Westlake Village (Calif.) Oaks Christian lineman Nicolo DiFronzo is headed to the Air Force Academy

Westlake Village (Calif.) Oaks Christian lineman Nicolo DiFronzo appreciates the selflessness of the Air Force tradition, and made his pledge last wek.

Throughout his entire recruiting process, Westlake Village (Calif.) Oaks Christian offensive lineman Nicolo DiFronzo wasn’t just looking for a college where he can push defensive linemen around, but an institution where he could pursue a career in aerospace engineering.

He realized that the Air Force Academy was the ideal place where both of his dreams can take flight, as he verbally accepted the Falcons' scholarship offer on Aug. 5.

The 6-foot-3, 275-pound prospect – who is projected to move from tackle to guard at the next level - emerged as the 12th commitment for the Falcons’ 2017 recruiting cycle.

“Academically, I couldn't ask for a better school than Air Force, especially for the aerospace engineering degree that I want,” DiFronzo told Scout.

Air Force was actually DiFronzo’s first scholarship offer, which arrived in his mailbox on April 20. He wound up collecting four more offers including Army and Cal Poly.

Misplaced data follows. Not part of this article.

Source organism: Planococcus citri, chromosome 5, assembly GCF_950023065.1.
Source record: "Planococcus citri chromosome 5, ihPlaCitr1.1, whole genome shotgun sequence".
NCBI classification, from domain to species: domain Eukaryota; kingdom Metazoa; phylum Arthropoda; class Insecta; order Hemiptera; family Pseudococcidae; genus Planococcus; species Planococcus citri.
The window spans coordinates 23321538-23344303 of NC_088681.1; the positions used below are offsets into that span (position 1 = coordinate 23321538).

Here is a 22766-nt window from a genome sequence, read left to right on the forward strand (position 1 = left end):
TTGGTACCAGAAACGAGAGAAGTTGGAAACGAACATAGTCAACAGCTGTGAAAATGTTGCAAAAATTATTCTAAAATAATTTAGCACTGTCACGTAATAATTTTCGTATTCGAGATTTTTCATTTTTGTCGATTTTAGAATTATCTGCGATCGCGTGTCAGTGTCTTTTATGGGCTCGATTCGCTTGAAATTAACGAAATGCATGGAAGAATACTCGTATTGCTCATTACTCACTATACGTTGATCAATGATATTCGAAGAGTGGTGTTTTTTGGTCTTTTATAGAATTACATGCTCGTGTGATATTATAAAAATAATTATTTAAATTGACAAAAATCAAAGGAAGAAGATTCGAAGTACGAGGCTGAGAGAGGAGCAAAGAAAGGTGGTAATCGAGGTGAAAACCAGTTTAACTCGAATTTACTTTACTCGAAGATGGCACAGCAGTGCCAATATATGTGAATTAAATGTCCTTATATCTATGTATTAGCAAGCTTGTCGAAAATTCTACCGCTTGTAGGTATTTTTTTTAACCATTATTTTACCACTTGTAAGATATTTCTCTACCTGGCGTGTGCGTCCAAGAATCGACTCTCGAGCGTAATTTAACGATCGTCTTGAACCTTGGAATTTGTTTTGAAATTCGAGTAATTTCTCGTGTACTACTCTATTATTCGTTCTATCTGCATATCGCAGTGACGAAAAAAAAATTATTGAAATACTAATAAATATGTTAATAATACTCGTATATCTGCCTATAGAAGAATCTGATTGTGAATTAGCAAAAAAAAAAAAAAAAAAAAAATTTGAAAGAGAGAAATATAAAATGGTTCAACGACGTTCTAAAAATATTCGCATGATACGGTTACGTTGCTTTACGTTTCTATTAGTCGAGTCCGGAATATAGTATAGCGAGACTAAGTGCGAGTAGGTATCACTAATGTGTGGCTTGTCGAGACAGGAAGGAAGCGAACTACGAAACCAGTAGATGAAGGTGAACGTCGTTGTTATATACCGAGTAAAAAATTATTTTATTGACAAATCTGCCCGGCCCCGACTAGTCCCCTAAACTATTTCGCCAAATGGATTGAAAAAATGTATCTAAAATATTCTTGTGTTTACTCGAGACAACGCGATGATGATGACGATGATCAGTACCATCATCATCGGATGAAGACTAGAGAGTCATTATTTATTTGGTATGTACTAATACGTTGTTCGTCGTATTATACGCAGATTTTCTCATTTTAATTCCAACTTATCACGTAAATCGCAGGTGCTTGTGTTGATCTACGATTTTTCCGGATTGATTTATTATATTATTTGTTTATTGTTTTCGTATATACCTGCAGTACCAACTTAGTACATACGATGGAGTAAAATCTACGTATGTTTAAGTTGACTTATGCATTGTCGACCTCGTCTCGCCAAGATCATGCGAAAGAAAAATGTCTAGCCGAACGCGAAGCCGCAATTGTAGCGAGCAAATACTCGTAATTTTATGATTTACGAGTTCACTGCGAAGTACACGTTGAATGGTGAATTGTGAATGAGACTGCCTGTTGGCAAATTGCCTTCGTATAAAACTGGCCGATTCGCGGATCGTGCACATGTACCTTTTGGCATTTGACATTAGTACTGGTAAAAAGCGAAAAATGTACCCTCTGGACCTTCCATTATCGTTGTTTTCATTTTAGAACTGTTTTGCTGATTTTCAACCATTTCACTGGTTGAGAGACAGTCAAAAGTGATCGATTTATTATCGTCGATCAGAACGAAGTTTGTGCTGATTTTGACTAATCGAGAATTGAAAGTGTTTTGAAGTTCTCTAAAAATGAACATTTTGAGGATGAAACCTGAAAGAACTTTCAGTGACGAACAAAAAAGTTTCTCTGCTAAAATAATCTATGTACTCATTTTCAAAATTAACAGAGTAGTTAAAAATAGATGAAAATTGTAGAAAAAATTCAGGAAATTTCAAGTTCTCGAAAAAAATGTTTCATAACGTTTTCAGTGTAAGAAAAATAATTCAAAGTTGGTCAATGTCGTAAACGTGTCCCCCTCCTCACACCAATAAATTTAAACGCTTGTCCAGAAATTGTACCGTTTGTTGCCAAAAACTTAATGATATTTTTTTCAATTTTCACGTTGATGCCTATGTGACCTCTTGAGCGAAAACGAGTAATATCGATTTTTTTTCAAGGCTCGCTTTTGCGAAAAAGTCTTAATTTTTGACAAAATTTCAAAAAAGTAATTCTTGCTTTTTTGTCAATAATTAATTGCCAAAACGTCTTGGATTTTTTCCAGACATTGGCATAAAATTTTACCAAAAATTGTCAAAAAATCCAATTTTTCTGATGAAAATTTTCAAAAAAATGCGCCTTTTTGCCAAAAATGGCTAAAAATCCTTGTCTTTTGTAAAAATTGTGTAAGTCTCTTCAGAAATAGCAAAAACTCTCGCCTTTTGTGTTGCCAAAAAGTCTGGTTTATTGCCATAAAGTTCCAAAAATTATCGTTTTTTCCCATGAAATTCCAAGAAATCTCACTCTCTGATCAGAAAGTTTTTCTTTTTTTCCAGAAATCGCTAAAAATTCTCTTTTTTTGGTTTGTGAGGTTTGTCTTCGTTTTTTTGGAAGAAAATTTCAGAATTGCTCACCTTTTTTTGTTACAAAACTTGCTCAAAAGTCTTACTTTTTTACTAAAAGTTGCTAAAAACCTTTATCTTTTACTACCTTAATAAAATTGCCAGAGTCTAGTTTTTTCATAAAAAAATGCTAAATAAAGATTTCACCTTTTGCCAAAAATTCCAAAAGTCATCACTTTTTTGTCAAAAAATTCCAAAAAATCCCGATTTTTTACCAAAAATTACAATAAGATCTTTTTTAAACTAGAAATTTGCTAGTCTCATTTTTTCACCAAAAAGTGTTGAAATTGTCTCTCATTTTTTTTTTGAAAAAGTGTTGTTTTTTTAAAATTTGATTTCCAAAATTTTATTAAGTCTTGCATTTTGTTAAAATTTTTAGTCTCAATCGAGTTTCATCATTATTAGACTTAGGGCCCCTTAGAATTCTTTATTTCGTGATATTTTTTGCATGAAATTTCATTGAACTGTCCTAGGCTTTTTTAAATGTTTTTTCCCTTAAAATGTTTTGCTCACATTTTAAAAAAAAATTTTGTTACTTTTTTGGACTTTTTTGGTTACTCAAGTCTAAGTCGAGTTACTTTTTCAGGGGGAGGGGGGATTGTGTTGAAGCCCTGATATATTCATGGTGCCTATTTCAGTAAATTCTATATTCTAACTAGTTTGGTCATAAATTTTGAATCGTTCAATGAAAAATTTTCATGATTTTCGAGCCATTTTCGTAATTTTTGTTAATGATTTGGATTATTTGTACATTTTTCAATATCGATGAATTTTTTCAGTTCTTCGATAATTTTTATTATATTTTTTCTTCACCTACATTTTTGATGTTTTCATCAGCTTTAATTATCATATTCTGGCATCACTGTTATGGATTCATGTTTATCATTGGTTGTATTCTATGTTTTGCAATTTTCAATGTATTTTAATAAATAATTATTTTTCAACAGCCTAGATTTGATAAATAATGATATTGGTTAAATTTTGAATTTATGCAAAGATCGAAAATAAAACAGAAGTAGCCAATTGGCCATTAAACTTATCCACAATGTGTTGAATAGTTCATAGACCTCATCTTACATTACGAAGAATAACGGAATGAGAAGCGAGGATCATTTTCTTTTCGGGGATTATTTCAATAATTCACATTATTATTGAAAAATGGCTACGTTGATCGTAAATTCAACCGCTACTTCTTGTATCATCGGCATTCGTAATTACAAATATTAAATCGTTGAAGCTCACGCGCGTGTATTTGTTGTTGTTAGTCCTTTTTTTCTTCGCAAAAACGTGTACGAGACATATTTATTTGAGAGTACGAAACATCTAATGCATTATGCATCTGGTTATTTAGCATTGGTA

What sealed the deal for DiFronzo was his trip to the Colorado Springs campus during the weekend of July 12, where he took part in the Falcons summer camp and spent time socializing with the coaching staff.

“My visit did help with my decision since the academy put me in awe of its size and facilities,” DiFronzo said. “The coaches at Air Force were really good to me and coach [Troy] Calhoun would call me just to catch up sometimes.”

The primary closing sale for DiFronzo was the academy’s reputation for selflessness.

“The major thing that sold me was that at the Air Force Academy, you are a part of something bigger than yourself,” DiFronzo said.  

When he puts on the Lions uniform, DiFronzo isn’t really asked to do a whole lot for the Oaks Christian front line. All he does is protect 2018 USC quarterback commit Matt Corral’s blind side and shove defensive linemen into the ground on dive and blast running plays. DiFronzo said the linemen at Oaks are rarely asked to pull on rushing plays.

Air Force, though, is known in the college football landscape for being creative with its ground attack, as the Falcons traditionally employ the triple option scheme with some of the plays getting called out of an I-Formation or from the shotgun. DiFronzo said he likes what the Falcons pull out on offense.

“I love the triple option because you get pound the ball while most schools today choose to go spread and throw,” DiFronzo said.

With his commitment now out the way, DiFronzo can officially shift his focus to the upcoming 2016-17 season and the high expectations that echo inside Blosser Field at Thorson Stadium, as the Lions will look to build from their 11-1 season from last year.  

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“It feels amazing not to worry about where I am going to be going next year and just focus on the game I love for my senior season,” DiFronzo said.

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